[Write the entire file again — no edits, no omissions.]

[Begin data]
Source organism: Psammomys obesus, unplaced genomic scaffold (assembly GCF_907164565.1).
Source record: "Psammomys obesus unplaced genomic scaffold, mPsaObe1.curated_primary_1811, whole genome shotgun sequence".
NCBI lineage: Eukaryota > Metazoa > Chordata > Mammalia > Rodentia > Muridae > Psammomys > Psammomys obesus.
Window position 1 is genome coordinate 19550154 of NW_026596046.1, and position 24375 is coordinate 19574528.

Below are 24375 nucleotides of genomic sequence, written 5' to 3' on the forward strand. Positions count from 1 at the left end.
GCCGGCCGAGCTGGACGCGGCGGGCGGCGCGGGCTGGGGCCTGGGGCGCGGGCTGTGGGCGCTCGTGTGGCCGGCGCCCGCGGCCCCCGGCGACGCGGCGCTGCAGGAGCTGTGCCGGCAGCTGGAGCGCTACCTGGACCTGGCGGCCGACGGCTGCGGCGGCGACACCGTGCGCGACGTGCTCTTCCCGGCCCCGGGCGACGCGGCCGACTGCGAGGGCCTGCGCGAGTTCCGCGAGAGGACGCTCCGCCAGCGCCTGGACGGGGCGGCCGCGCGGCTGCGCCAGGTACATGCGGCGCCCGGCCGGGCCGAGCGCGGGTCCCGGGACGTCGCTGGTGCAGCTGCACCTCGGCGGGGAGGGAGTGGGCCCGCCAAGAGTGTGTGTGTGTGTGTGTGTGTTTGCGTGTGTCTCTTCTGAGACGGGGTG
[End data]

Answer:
Source organism: Psammomys obesus, unplaced genomic scaffold (assembly GCF_907164565.1).
Source record: "Psammomys obesus unplaced genomic scaffold, mPsaObe1.curated_primary_1811, whole genome shotgun sequence".
NCBI lineage: Eukaryota > Metazoa > Chordata > Mammalia > Rodentia > Muridae > Psammomys > Psammomys obesus.
Window position 1 is genome coordinate 19550154 of NW_026596046.1, and position 24375 is coordinate 19574528.

Below are 24375 nucleotides of genomic sequence, written 5' to 3' on the forward strand. Positions count from 1 at the left end.
GCCGGCCGAGCTGGACGCGGCGGGCGGCGCGGGCTGGGGCCTGGGGCGCGGGCTGTGGGCGCTCGTGTGGCCGGCGCCCGCGGCCCCCGGCGACGCGGCGCTGCAGGAGCTGTGCCGGCAGCTGGAGCGCTACCTGGACCTGGCGGCCGACGGCTGCGGCGGCGACACCGTGCGCGACGTGCTCTTCCCGGCCCCGGGCGACGCGGCCGACTGCGAGGGCCTGCGCGAGTTCCGCGAGAGGACGCTCCGCCAGCGCCTGGACGGGGCGGCCGCGCGGCTGCGCCAGGTACATGCGGCGCCCGGCCGGGCCGAGCGCGGGTCCCGGGACGTCGCTGGTGCAGCTGCACCTCGGCGGGGAGGGAGTGGGCCCGCCAAGAGTGTGTGTGTGTGTGTGTGTGTTTGCGTGTGTCTCTTCTGAGACGGGGTG